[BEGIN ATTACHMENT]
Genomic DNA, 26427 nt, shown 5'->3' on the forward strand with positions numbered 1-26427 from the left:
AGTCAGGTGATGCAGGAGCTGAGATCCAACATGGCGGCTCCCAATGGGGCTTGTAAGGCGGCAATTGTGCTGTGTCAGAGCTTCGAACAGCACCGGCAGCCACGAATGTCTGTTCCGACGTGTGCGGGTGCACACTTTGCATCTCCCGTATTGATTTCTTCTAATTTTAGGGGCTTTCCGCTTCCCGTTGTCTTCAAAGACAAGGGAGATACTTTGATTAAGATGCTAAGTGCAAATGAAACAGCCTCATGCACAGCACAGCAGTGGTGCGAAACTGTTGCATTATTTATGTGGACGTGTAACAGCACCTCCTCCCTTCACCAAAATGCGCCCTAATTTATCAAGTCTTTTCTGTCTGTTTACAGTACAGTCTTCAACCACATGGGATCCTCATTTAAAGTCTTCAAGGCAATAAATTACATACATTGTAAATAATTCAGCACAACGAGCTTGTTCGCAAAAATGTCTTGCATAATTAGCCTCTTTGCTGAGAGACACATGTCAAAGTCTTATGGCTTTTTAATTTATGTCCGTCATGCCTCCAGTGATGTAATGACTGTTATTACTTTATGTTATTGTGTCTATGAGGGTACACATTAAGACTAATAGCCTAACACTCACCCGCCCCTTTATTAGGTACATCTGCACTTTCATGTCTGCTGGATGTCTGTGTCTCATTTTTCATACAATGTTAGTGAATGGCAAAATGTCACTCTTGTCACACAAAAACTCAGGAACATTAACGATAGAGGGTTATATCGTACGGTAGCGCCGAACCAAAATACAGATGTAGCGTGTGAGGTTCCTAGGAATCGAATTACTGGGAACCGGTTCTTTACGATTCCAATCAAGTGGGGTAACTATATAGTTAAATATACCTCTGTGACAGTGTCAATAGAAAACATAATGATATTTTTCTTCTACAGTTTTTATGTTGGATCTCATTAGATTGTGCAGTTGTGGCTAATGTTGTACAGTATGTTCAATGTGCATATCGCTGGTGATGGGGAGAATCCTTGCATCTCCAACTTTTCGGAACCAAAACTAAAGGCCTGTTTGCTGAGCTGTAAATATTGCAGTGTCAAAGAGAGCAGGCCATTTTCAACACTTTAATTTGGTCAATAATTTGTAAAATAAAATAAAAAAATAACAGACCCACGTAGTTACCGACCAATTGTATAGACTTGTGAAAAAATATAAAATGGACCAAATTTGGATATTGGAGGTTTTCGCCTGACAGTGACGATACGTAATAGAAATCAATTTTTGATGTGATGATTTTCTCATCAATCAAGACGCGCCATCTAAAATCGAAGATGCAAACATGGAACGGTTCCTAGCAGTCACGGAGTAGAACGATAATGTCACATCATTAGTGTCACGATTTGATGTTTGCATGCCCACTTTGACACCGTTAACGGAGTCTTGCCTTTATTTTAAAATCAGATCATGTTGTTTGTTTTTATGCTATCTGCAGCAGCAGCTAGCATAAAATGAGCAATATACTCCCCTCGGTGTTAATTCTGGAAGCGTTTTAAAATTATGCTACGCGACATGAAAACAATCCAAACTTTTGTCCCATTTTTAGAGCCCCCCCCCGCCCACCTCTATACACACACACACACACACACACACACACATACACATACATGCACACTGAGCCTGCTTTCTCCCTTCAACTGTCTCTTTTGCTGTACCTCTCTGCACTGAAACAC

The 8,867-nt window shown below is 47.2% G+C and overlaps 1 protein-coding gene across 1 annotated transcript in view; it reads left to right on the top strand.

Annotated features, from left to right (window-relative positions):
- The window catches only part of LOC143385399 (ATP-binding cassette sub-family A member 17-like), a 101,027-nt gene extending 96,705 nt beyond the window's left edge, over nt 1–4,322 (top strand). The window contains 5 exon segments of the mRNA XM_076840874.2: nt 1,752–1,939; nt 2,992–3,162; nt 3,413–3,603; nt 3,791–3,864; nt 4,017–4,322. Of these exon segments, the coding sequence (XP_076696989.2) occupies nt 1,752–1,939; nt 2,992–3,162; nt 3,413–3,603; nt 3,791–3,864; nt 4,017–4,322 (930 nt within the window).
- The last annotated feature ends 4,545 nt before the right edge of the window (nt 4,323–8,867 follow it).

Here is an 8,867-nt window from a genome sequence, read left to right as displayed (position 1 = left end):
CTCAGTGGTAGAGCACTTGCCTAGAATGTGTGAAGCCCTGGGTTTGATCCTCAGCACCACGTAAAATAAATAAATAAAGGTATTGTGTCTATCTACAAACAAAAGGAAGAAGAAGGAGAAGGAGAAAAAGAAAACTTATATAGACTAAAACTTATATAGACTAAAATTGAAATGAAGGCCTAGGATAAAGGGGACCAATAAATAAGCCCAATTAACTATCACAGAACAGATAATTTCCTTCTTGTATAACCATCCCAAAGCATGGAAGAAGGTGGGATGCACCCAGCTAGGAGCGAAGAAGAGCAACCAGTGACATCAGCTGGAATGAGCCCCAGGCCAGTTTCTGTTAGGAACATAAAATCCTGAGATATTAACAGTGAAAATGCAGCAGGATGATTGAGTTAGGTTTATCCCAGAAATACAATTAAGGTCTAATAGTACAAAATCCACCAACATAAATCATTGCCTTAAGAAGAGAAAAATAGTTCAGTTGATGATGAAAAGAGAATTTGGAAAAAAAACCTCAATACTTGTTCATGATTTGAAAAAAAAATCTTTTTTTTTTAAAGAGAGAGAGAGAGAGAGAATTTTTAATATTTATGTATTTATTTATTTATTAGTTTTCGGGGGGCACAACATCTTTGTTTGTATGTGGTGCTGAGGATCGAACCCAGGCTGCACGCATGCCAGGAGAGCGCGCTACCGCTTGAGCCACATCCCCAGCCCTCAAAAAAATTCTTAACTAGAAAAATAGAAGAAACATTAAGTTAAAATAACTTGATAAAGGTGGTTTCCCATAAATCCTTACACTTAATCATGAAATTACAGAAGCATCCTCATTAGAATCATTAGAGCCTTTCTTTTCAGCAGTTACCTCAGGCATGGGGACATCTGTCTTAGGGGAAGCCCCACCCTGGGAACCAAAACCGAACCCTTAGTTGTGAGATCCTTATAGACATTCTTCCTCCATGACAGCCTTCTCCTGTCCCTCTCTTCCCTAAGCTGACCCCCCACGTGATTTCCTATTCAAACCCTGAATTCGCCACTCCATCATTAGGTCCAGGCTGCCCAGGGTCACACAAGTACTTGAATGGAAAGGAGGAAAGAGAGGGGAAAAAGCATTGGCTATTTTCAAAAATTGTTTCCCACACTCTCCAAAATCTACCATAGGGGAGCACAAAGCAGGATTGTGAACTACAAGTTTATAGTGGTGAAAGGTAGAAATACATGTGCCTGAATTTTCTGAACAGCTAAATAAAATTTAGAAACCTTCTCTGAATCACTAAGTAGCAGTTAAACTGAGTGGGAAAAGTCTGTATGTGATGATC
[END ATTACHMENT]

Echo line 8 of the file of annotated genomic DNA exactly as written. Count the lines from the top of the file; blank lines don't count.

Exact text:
CTCAGTGGTAGAGCACTTGCCTAGAATGTGTGAAGCCCTGGGTTTGATCCTCAGCACCACGTAAAATAAATAAATAAAGGTATTGTGTCTATCTACAAACAAAAGGAAGAAGAAGGAGAAGGAGAAAAAGAAAACTTATATAGACTAAAACTTATATAGACTAAAATTGAAATGAAGGCCTAGGATAAAGGGGACCAATAAATAAGCCCAATTAACTATCACAGAACAGATAATTTCCTTCTTGTATAACCATCCCAAAGCATGGAAGAAGGTGGGATGCACCCAGCTAGGAGCGAAGAAGAGCAACCAGTGACATCAGCTGGAATGAGCCCCAGGCCAGTTTCTGTTAGGAACATAAAATCCTGAGATATTAACAGTGAAAATGCAGCAGGATGATTGAGTTAGGTTTATCCCAGAAATACAATTAAGGTCTAATAGTACAAAATCCACCAACATAAATCATTGCCTTAAGAAGAGAAAAATAGTTCAGTTGATGATGAAAAGAGAATTTGGAAAAAAAACCTCAATACTTGTTCATGATTTGAAAAAAAAATCTTTTTTTTTTAAAGAGAGAGAGAGAGAGAGAATTTTTAATATTTATGTATTTATTTATTTATTAGTTTTCGGGGGGCACAACATCTTTGTTTGTATGTGGTGCTGAGGATCGAACCCAGGCTGCACGCATGCCAGGAGAGCGCGCTACCGCTTGAGCCACATCCCCAGCCCTCAAAAAAATTCTTAACTAGAAAAATAGAAGAAACATTAAGTTAAAATAACTTGATAAAGGTGGTTTCCCATAAATCCTTACACTTAATCATGAAATTACAGAAGCATCCTCATTAGAATCATTAGAGCCTTTCTTTTCAGCAGTTACCTCAGGCATGGGGACATCTGTCTTAGGGGAAGCCCCACCCTGGGAACCAAAACCGAACCCTTAGTTGTGAGATCCTTATAGACATTCTTCCTCCATGACAGCCTTCTCCTGTCCCTCTCTTCCCTAAGCTGACCCCCCACGTGATTTCCTATTCAAACCCTGAATTCGCCACTCCATCATTAGGTCCAGGCTGCCCAGGGTCACACAAGTACTTGAATGGAAAGGAGGAAAGAGAGGGGAAAAAGCATTGGCTATTTTCAAAAATTGTTTCCCACACTCTCCAAAATCTACCATAGGGGAGCACAAAGCAGGATTGTGAACTACAAGTTTATAGTGGTGAAAGGTAGAAATACATGTGCCTGAATTTTCTGAACAGCTAAATAAAATTTAGAAACCTTCTCTGAATCACTAAGTAGCAGTTAAACTGAGTGGGAAAAGTCTGTATGTGATGATC